‘Fair go’ in sport: equal opportunity for transgender and gender diverse people
By: Sally Goldner
Sport: it’s Australian, mate…although in some cases if you are a trans or gender diverse Australian, you may not be given a ‘fair go’.
It is therefore a great step forward to see the release of Transgender People and Sport: Complying with the Equal Opportunity Act 2010 by the Victorian Equal Opportunity and Human Rights Commission on 31 January 2014.
The publication dispels some of the common myths regarding trans people, e.g. that trans people will automatically have an unfair advantage due to strength, stamina and/or physique. Exemptions to state, territory and federal laws can sometimes see these myths perpetuated.
Where exemptions do exist, they can be misused to cover all of the of gender identity ‘kaleidoscope’. They can sometimes unfairly affect trans men (those recorded female at birth and who identify as male) who are generally smaller and would have no unfair advantage. Trans women are often stereotyped as automatically tall and ‘more muscular’ (however that is defined) and this is a generalisation; even if they are tall or more muscular it does not automatically lead to an unfair advantage they would have over other sports players. I would like to hear more from those identifying as non-binary about their experiences. I note some sports such as hockey, roller derby, and individual clubs across sports are at least taking a lead regarding trans and gender diverse inclusivity and are to be highly commended.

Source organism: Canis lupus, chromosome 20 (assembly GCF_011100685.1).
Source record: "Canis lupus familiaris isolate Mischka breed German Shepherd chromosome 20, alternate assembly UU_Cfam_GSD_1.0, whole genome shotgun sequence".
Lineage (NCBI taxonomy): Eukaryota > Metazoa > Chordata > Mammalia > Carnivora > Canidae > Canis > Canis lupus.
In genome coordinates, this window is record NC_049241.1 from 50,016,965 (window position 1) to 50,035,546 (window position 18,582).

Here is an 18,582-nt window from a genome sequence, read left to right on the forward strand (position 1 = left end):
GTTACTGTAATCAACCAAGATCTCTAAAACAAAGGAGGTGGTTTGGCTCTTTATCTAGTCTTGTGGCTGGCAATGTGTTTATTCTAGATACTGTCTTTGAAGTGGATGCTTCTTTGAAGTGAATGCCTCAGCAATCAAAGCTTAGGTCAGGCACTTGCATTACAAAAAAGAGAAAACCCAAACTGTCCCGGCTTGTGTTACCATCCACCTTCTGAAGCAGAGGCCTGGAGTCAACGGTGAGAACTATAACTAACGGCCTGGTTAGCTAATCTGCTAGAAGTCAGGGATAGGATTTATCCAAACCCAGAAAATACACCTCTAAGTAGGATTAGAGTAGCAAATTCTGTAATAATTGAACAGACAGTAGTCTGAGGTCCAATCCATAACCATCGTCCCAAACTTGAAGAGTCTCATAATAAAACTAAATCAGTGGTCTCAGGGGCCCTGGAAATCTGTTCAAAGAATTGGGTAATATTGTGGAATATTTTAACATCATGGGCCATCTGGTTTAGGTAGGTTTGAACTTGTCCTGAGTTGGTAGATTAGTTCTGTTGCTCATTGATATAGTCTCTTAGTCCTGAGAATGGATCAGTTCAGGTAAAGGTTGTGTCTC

Most of the damaging myths surrounding trans people come from the combination of limited binary assumptions regarding body, gender identity and gender expression and also derive from gross double standards. I have yet to hear of a taller and more muscular cisgender male being accused of having an unfair advantage; if anything, there’s almost a response of “Oooh, wow, isn’t he amazing.”
It is therefore the aim of trans and gender diverse organisations to create a fairer balance for our people in sport. The publication by the Victorian Equal Opportunity and Human Rights Commission helps clubs that often struggle with this issue to achieve this aim; we ultimately trust the publication can lead to an overhaul of the overly-broad and unnecessary exemptions that exist elsewhere.
I’ll be honest and say that personally these issues do not affect me (my effort to make dog walking an Olympic sport over the years has never received an enthusiastic response…). But these issues do have a big impact on the trans and gender diverse community. Negative outcomes can include reduced physical health because of non-participation, loss of engagement and social exclusion, and even greater anxiety/ depression on top of all the other issues faced by trans and gender diverse people.
While the publication and this article do not cover people experiencing intersex, issues can often be parallel to those faced by people with trans and gender diverse identity. Visit OII Australia for more information.
Sally Goldner’s involvement in the queer community for sixteen years includes time at TransGender Victoria (where she is now executive director) and presenter of 3CR’s Out of the Pan.